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Kayaking Metropolitan White Water in Vancouver - New York Times

November 24, 2006


Kayaking Metropolitan White Water in Vancouver


DON JAMIESON stepped into his kayak and squeezed his body inside. Now, with body and boat united as
one, he entered the river seal-style, pushing off from a rock and landing with a splash. He ferried across the
current, did a few back-and-forths to warm up, then took off downstream through eddies and surges, headed
for rapids in tree-lined canyons where salmon leap on their own wild river journey.

The amazing thing about what Mr. Jamieson was doing is that it was taking place not in some remote
mountain gorge but within a metropolitan area of more than two million people, just minutes from a
downtown studded by glass skyscrapers and gigantic containerships.

Mr. Jamieson was kayaking the Capilano River, just north of downtown Vancouver, via Stanley Park and the
Lions Gate Bridge.

“It’s a real jewel,” he said. “So close to the city. In 20 minutes you could be on your favorite whitewater run.”

Mr. Jamieson paddles on the Capilano as many as 30 days from fall to spring. He started there 30 years ago
in a 13-foot-2-inch fiberglass kayak that he used for cross training when he played junior and
semiprofessional hockey. Later, while he was working as a firefighter in West Vancouver, where the Capilano
flows, he opened a guiding and outfitting company. Now he uses a 7-foot plastic boat, and relishes the
challenge the Capilano presents.

“It’s just you and the river,” he said.

Vancouver’s North Shore has three waterways for prime winter whitewater kayaking: Lynn Creek and the
Seymour River, on North Vancouver’s east side, and the Capilano. The weather never gets too cold in the
Vancouver area, and the whitewater playgrounds do not freeze in the winter. Some of the best days for
paddling are those when the region gets battered by the “Pineapple Express” — storms originating near
Hawaii that bring heavy rains and relatively warm temperatures. (This month, a succession of Pineapple
Express storms battered the Vancouver area.)

The Capilano’s flow is controlled by the Cleveland Dam, which holds the area’s primary drinking water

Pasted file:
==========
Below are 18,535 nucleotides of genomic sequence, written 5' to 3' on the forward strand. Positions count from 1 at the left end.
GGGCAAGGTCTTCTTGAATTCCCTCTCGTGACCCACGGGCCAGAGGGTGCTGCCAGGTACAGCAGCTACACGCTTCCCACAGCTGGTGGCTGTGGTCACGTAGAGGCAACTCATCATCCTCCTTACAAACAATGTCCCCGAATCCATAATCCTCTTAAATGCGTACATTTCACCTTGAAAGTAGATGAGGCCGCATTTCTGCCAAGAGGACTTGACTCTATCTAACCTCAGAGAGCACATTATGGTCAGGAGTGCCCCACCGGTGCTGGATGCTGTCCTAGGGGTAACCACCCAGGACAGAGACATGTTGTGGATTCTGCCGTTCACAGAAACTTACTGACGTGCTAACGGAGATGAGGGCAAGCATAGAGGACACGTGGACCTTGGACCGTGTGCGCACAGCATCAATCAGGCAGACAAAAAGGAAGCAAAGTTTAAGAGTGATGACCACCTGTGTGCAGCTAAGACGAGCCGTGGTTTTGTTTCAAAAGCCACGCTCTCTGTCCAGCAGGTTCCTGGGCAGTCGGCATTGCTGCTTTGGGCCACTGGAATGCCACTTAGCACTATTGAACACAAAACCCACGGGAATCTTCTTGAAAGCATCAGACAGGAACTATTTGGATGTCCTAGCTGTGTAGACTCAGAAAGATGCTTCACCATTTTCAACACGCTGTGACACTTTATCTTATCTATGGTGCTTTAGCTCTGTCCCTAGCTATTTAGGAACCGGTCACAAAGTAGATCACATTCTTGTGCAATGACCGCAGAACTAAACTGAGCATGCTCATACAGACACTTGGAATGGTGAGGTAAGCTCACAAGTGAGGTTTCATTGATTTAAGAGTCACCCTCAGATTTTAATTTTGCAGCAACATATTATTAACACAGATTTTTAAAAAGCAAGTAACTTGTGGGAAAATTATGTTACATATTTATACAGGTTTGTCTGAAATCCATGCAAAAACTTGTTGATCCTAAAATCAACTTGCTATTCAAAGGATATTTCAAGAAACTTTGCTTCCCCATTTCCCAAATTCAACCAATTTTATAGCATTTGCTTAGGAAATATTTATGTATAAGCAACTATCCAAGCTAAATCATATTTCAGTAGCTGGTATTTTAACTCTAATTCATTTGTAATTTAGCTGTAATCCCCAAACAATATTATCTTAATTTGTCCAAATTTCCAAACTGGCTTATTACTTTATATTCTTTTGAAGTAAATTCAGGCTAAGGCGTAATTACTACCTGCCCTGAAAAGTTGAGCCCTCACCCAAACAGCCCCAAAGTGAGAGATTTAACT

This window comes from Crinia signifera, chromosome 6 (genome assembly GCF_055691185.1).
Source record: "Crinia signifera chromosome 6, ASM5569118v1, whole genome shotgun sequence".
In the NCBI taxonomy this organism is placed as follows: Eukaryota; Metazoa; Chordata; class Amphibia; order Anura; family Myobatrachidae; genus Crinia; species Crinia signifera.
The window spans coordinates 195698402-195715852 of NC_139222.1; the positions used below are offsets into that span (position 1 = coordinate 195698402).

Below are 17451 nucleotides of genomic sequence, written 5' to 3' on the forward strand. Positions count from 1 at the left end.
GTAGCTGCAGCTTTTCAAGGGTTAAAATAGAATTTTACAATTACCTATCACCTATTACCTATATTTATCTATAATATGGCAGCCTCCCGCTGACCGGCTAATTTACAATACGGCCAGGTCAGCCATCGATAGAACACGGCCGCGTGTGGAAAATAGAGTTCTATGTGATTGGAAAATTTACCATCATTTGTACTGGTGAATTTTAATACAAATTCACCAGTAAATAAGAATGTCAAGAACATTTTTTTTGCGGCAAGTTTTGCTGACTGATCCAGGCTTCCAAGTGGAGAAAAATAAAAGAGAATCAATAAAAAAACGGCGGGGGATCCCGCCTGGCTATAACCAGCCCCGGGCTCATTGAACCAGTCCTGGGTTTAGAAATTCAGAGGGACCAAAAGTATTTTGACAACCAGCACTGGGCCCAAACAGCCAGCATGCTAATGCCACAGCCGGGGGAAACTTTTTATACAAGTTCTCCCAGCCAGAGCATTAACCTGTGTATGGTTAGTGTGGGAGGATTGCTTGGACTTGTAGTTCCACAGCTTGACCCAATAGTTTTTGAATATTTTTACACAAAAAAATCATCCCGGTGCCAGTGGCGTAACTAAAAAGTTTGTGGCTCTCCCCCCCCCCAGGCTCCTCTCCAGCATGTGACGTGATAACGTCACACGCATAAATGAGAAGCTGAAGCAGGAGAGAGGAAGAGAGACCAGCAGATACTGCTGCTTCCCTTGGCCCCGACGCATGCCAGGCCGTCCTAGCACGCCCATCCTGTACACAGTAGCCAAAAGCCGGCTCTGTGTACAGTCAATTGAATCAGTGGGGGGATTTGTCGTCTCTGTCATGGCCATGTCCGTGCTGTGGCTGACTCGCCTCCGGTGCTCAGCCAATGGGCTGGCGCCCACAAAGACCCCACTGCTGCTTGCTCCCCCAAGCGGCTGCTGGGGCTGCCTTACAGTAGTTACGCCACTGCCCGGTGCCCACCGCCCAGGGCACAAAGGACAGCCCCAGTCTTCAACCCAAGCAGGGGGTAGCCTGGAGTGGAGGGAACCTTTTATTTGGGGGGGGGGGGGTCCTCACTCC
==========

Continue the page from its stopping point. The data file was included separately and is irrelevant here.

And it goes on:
reservoir. When it’s full, released water aids the Capilano Salmon Hatchery, an artificial spawning area that
draws salmon returning from the Pacific. At this time of year, whitewater kayakers descend the river while
salmon ascend, spectacularly, toward the hatchery.

Kayakers check the water-level gauge at the Capilano Salmon Hatchery’s weir. If the gauge indicates a depth
of three feet or more, the river is good for kayaking.

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Kayaking Metropolitan White Water in Vancouver - New York Times

When the water is rushing, the Capilano is a Class III kayaking river with a few Class IV sections, which
means it’s fine for intermediate paddlers, but don’t try it if you’re a beginner (the scale runs from I, the
easiest, to VI).

On this day, the river was an ideal four feet high. Mr. Jamieson, protected against the cold water by a dry
top, a life jacket, a neoprene hooded jacket, fleece pants and a splash skirt, playfully warmed up by reversing
directions, bending forward to submerge his bow and rolling in the water.

“You can probably run it in an hour, but we usually take two and a quarter hours,” he said.

The Capilano, which serves as a natural boundary between North and West Vancouver, is named for Joe
Capilano, the great 19th-century chief of the Squamish tribe of the Coast Salish, who led expeditions to
explore area mountains and valleys.

Some of the Capilano’s canyons feature rock faces 200 feet high. A few majestic cedars and Douglas firs
stretch 300 feet skyward. Cable Pool is the nearest landmark under a footbridge connecting the Coho Loop
Trail, part of a system of walkways amid the towering evergreens in the Capilano River Regional Park. A
drop in the river leads to a corner, which reveals House Rock and Dog Leg Pool. It’s the most entertaining